S&P: Euro crisis impact on Phl banks moderate

Posted at 05/05/2012 8:47 AM | Updated as of 05/06/2012 4:59 PM

Manila, Philippines - New York-based Standard & Poor’s Ratings Services said banks operating in the Philippines are moderately exposed to the impact of the sovereign debt crisis in Europe.

S&P managing director and lead analytical manager Ritesh Maheshwari said in a press conference that the impact of the debt crisis in the euro zone area on the Philippine banking system would be moderate compared to other countries in the Asia Pacific Region.

“Philippine banks are moderately exposed this,” Maheshwari said.

In a report titled “Why Eurozone Risks Could Still Hit the Asia-Pacific Banking Sector in 2012,” Maheshwari warned that a further decline in exports and its negative impact on local economies would be the key risk factor for the Asia-Pacific banking industry.

He explained that the economy of the Asia-Pacific region is basically export-driven.

As a total of exports to the domestic economy as measured by the gross domestic product (GDP), data showed that Hong Kong had the highest with 176.21 percent followed by Singapore with 155.3 percent, Malaysia with 81.85 percent, Vietnam with 76.48 percent, Taiwan with 65.72 percent, Thailand with 65.44 percent, and Korea with 49.68 percent.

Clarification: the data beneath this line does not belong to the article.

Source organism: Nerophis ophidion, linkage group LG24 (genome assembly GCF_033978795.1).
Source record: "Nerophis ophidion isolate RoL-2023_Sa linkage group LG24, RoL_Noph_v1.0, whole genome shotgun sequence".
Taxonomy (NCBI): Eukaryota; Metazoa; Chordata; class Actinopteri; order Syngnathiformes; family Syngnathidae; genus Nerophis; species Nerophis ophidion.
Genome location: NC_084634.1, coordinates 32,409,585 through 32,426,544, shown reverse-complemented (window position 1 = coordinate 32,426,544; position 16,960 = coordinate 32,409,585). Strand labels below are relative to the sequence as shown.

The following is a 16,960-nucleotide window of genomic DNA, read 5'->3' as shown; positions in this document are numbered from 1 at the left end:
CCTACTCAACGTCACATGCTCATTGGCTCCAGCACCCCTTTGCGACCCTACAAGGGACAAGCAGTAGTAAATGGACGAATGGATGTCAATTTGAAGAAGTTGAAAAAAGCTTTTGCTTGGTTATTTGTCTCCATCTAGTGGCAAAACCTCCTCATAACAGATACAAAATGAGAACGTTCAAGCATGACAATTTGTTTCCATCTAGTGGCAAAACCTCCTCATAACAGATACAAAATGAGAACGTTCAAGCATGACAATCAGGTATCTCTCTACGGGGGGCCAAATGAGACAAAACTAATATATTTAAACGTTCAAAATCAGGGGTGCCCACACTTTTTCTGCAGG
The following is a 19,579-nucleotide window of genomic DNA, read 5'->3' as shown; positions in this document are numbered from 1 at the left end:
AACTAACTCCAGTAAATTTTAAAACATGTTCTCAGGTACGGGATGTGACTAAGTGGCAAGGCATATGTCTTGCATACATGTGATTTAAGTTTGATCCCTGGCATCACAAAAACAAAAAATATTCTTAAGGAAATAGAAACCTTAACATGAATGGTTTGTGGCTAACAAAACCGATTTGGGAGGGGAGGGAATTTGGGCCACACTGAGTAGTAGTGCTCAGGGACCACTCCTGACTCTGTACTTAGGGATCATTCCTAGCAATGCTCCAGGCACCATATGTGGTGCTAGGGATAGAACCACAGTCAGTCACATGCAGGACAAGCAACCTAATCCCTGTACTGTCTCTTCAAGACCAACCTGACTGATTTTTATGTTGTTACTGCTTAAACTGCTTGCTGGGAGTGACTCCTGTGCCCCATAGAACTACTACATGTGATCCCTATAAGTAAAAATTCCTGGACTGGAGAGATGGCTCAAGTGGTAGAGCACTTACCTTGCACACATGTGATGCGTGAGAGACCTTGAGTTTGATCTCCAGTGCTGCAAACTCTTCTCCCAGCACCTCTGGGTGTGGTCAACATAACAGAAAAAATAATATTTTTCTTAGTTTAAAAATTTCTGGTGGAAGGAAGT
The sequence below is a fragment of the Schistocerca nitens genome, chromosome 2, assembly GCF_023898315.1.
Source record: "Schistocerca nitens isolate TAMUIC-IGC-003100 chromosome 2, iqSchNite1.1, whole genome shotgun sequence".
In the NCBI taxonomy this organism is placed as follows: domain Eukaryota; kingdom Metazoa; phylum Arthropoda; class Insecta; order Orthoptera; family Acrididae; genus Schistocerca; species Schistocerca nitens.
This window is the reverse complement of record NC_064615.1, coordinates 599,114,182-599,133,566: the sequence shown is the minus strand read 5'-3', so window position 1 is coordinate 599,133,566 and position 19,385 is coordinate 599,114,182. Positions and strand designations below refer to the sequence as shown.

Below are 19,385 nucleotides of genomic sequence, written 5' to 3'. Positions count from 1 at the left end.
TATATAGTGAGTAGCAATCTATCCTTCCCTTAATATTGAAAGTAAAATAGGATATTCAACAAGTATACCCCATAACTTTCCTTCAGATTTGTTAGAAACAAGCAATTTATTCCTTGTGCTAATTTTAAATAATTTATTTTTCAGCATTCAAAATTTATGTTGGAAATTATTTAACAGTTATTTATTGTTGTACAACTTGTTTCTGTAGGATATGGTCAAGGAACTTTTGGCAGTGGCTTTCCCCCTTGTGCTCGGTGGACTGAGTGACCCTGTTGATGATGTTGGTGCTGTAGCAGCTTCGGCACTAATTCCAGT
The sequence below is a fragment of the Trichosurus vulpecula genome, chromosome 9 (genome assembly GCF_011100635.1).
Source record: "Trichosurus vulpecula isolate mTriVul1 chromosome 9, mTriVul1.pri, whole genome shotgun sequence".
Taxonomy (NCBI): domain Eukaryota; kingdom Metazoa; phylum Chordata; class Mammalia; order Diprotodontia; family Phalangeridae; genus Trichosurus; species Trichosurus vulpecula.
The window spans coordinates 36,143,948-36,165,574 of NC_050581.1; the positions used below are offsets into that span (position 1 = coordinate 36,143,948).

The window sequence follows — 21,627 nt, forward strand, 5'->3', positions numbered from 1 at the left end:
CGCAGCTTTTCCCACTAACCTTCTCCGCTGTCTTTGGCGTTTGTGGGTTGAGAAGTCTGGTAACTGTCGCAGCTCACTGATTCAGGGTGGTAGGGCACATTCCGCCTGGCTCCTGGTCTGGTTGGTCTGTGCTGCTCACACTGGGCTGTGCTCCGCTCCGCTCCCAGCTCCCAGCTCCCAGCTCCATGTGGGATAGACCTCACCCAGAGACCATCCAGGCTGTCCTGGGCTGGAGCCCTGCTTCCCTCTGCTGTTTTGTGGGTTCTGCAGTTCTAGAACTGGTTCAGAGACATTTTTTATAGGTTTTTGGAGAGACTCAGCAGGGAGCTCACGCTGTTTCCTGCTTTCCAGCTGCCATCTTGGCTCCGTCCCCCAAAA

Other countries with domestic economies dependent on exports include China with 28.9 percent, Indonesia with 23.8 percent, Philippines with 22.4 percent, India with 16.2 percent, and Japan with 13.99 percent.

In terms of exports to Europe, China had the highest with 19.1 percent followed by India with 17.8 percent, Vietnam with 17.2 percent, Taiwan with 13.5 percent, Philippines with 12.8 percent, Japan with 11.7 percent, Malaysia with 10.7 percent, Korea with 10.2 percent as well as Indonesia and Hong Kong with 10.1 percent.

In terms of exports to the US, Vietnam had the highest with 17.9 percent followed by China with 16.9 percent, Philippines with 16.7 percent, Japan with 15.3 percent, Taiwan with 11.6 percent, India with 11.2 percent, and Korea with 10.2 percent.

“A strong dependency on exports leaves the Asia-Pacific region susceptible to any flare-up in the European debt crisis,” S&P said.

It warned that it would consider taking negative rating actions on the banking sectors of the affected Asia Pacific countries if the debt woes in Europe lead to a more severe global slowdown.

Maheshwari said Japanese banks have the largest among Asia Pacific banks to countries under pressure in bond markets including Greece, Italy, Ireland, Portugal, and Spain.